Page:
MFAH Brings the 5-Hour Epic Carlos to Houston All Weekend
Canal Plus‘ and IFC Films‘ new five-hour epic about the international terrorist-revolutionary commonly known as “Carlos the Jackal,” Carlos, remedies everything that’s wrong with American studios’ action movies.
The extra two-to-three hours gives the filmmakers plenty of extra time to explore, frankly, everything that does not get explored in even the best action films. The Carlos character has so much room to grow that he starts as a violent revolutionary not yet aware of how or who to fight, or even what his own specific reasons are. He gradually grows into his reputation even as it precedes him, often to his detriment. He’s famous, adored by Saddam Hussein and by revolutionaries around the world, from Europe to South America to the Middle East. But for the first couple of hours of the film we see his main accomplishments being leaving a path of destruction in normally pristine, tranquil Western cities, and escaping in such narrow, brazen, and clever ways that if the film weren’t based on actual facts, you wouldn’t believe a bit of it.
But you will believe all of it. Though the film is shot in a claustrophobic style, it never utilizes that most annoying new style of close-quarter shooting and rapid edits that disorients the audience. Instead, the claustrophobia is used to make the movie more intimate and the tension more and more immediate. All of the action in Carlos is in focus and in your face — in a good way.
There are no white hats in Carlos. So while one group considers themselves revolutionaries, the other side calls them terrorist, and vice versa. The establishment is forced to negotiate with Carlos repeatedly, and in the five-plus-hour film, you’ll see all sides considered, and reconsidered. And then analyzed again.
But for me, after all of the finely crafted action, this is also a travelogue in the sense of the great James Bond films and the greater Bourne films. Carlos travels the globe constantly throughout the film. Each scene is set meticulously, as the period piece gets the most delicate attention to detail. There are so many period perfect cars everywhere, and clothes, hairstyles, cigarettes, and some of the most sublime interiors you’ll come across on film.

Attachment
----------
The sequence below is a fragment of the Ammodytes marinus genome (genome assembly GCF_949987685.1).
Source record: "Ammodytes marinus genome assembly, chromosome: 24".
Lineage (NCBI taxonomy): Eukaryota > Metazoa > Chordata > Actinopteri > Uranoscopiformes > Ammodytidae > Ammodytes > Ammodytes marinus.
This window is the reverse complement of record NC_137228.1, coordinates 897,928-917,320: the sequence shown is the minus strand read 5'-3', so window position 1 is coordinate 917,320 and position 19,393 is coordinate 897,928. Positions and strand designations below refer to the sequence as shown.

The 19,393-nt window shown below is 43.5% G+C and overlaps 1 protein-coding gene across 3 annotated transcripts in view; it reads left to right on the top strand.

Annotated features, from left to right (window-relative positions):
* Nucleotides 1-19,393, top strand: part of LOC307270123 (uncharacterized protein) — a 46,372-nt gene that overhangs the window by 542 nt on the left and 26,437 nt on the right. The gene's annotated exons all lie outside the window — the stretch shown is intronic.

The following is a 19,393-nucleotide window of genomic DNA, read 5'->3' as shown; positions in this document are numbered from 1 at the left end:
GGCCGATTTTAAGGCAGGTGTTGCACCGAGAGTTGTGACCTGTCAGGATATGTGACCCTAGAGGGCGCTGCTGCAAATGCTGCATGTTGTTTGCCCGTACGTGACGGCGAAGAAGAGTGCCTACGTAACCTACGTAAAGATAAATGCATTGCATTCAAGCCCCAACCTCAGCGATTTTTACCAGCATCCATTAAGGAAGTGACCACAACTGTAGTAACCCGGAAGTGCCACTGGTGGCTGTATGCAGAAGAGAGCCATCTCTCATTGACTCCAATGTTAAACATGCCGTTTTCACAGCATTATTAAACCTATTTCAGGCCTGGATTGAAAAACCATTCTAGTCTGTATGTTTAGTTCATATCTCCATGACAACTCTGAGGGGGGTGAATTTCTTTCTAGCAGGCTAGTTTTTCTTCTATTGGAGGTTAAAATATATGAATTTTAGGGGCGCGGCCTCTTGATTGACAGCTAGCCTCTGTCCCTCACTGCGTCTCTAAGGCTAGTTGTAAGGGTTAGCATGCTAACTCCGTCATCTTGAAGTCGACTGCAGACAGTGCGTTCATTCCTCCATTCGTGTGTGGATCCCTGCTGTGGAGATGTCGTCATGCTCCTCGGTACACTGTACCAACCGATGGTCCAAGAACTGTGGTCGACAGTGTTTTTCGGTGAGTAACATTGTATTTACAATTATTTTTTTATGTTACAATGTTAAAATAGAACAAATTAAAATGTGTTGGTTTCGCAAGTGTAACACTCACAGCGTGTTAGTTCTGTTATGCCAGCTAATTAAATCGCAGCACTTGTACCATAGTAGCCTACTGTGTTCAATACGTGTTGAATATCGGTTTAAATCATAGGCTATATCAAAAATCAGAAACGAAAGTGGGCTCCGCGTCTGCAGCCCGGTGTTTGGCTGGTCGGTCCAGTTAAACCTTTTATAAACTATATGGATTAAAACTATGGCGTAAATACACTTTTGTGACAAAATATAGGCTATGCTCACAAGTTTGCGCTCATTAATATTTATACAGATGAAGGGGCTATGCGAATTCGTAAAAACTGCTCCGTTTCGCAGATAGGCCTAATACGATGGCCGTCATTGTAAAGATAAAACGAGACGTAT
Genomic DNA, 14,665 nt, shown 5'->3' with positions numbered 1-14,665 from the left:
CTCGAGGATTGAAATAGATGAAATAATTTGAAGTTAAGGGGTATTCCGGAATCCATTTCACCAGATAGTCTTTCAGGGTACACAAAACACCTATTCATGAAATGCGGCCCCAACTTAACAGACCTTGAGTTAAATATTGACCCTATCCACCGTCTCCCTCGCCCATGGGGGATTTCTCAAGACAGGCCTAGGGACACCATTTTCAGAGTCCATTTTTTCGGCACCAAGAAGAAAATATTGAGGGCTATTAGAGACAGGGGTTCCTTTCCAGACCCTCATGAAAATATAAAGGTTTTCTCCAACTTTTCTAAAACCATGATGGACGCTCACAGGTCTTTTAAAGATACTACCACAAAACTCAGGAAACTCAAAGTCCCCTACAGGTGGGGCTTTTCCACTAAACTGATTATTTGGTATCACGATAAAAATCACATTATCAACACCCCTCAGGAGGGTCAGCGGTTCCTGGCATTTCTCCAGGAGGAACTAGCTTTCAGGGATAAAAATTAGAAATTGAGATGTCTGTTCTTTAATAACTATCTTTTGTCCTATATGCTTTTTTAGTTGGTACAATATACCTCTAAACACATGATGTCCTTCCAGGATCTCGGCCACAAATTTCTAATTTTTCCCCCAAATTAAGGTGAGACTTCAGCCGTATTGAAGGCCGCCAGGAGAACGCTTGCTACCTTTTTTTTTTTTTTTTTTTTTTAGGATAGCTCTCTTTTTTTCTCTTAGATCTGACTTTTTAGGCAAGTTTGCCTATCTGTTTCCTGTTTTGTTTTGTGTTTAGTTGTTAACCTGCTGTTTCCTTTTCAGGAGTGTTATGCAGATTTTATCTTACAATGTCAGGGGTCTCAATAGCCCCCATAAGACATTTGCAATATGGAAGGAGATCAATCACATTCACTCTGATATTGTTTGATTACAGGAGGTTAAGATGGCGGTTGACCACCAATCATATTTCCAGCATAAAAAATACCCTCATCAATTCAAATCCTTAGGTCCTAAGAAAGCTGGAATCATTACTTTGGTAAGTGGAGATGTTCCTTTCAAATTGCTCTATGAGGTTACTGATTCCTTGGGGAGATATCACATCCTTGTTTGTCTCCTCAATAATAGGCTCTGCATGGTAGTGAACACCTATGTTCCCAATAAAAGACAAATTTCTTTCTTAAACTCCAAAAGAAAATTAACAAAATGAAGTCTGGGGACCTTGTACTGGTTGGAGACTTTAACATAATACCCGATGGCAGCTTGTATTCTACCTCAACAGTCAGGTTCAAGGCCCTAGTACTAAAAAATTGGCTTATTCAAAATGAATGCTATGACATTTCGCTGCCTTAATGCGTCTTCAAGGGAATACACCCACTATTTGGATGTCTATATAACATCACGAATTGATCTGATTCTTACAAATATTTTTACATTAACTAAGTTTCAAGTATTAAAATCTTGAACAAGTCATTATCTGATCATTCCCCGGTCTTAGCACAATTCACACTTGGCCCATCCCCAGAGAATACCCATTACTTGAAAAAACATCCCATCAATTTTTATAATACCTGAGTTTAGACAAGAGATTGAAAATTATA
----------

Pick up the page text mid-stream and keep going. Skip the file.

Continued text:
And like I said above, this film remedies everything its genre has done wrong recently, including the now standard use of a wide shot of a local landmark (the Eiffel tower, the Sydney Opera House, or the Golden Gate Bridge), followed by green-screen shots that are painfully obviously as happening on studio sets. Instead of those, Carlos has set each scene so lovingly that you really feel like you’re learning about each place, time, and culture much the way you would in a great novel. This is great, and it’s needed in this 315-minute epic, as opposed to an 88-minute popcorn movie.
MFAH film curator Marian Luntz brought Carlos to Houston. She was one of the first patrons turned away on that Sunday when the downtown Angelika Film Center was papered over and shut down in the middle of the night. When I emailed her that day for comment on a story I was working on for SCR, she promised me (just a few hours after the Angelika closed) that she would do her best to bring as many of the great touring art film releases to Houston as she could.
Well, Carlos is in very few cinemas in the U.S. right now, and Houston’s Museum of Fine Arts is one of them. So thanks to everyone at the MFAH for picking up the slack where others have failed. We’re lucky to have them and we’re lucky to have Carlos in their cinema all weekend.
Directed by Olivier Assayas; starring Edgar Ramirez as Carlos. Color, 319 minutes. Museum of Fine Arts Houston — www.mfah.org/films.